ARI SHAPIRO, HOST:
Here's one sign of how badly President Obama wants to close the U.S. military prison at Guantanamo Bay before his term ends. There's a sort of parole hearing that every prisoner has to go through for a shot at getting transferred to another country. By this point last year, there had been eight of those hearings. So far this year, there have been 42.
NPR's David Welna went to the Pentagon today to watch a live video feed of part of the most recent hearing. And David, what is the point of a hearing like this?
DAVID WELNA, BYLINE: Well, Ari, in the words of a government official this morning, it's to determine whether continued law of war detention is warranted. And in fact it's to see whether these accused foreign fighters who've been called the worst of the worst do in fact pose such a threat that they have to remain locked up without charges or trial.
Six federal agencies, including the Department of Justice and Defense, comprise this periodic review board. And as you mentioned, they've dramatically speeded up these reviews in recent months. And in most cases, though not all, they've decided further detention is not warranted.
SHAPIRO: OK, and tell us about the guy who you watch the parole board hearing for.
WELNA: His name is Ahmed Rabbani. He's been a hunger strike for years at Guantanamo where he's been force-fed. He was originally picked up in Pakistan in a case of mistaken identity 14 years ago and taken to a secret CIA prison and tortured, according to the Senate Intelligence Committee, before he and his brother were hauled to Guantanamo a dozen years ago.
Now last month, Rabbani's brother got turned down in his bid to get released, and it's not looking much better for Rabbani. So he may well remain locked up despite the hearing he finally got today.
SHAPIRO: Now let's do a little bit of math. There have been a total of 800 men at Guantanamo prison. The bulk of them were gone by the time President Obama took office. Just 242 were left. Today there are 61 people at Guantanamo. And when you look at those 61, 20 have been cleared for release. Twenty are deemed too risky to ever let go. Ten are going through military trials. So these hearings that you're talking about - only about 10 or 11 people are actually going through them.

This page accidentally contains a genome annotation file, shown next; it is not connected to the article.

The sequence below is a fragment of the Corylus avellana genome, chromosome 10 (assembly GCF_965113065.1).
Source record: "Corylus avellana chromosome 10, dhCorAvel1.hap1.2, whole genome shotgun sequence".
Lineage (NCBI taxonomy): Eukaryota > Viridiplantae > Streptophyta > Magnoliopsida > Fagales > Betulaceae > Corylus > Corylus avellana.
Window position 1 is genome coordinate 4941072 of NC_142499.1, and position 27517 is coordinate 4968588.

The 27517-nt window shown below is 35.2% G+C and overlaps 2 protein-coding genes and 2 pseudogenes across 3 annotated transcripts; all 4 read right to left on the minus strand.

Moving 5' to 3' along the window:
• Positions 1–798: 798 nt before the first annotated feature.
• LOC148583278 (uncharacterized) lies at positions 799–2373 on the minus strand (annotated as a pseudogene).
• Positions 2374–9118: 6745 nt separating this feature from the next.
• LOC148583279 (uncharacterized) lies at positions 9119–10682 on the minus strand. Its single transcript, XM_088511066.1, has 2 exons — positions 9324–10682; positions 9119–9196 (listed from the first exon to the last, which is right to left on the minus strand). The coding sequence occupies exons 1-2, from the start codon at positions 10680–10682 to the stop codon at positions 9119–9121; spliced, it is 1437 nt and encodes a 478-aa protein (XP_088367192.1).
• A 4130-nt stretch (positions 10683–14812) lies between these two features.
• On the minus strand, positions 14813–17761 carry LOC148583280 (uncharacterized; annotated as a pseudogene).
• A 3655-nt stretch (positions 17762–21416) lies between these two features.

WELNA: Well, in fact there's only one prisoner eligible for these reviews who hasn't had a hearing yet, and his hearing is scheduled for next week. So by next month we'll be getting verdicts on him and nine others whose results are still pending.
Some like the guy who went before the board today are Abu Zubaydah, the first CIA prisoner to be waterboarded and who had his hearing last week, may not be deemed eligible for transfer. But it's likely most will be, and that would still leave some 30 prisoners in Guantanamo. And current law bars them from being brought to the U.S.
SHAPIRO: Well, that makes it sound like President Obama may be unable to fulfill his promise of closing the prison before he leaves office.
WELNA: Well, if that's so, White House officials aren't ready to admit it. Vice President Biden was asked in Sweden last week if he expects Obama to close the prison before leaving office, and he replied, that is my hope and expectation.
It's really the endgame now for that to happen. And it's clear that by shrinking the prison population down to the size of a yoga class, the White House is trying to make the continued operation and the huge expense of this prison harder and harder to defend. But congressional Republicans are not showing any sign they're backing down in their insistence and Donald Trump's that Guantanamo remain open.
Just yesterday, all 13 Republicans on the House Intelligence Committee wrote Obama, accusing him of releasing increasingly dangerous prisoners. That was prompted by the transfer last month of 15 inmates to the United Arab Emirates. Expect more pushback on transferring the 20 others still awaiting their release.
SHAPIRO: NPR's David Welna, thanks.
WELNA: You're welcome.
NPR transcripts are created on a rush deadline by Verb8tm, Inc., an NPR contractor, and produced using a proprietary transcription process developed with NPR. This text may not be in its final form and may be updated or revised in the future. Accuracy and availability may vary. The authoritative record of NPR’s programming is the audio record.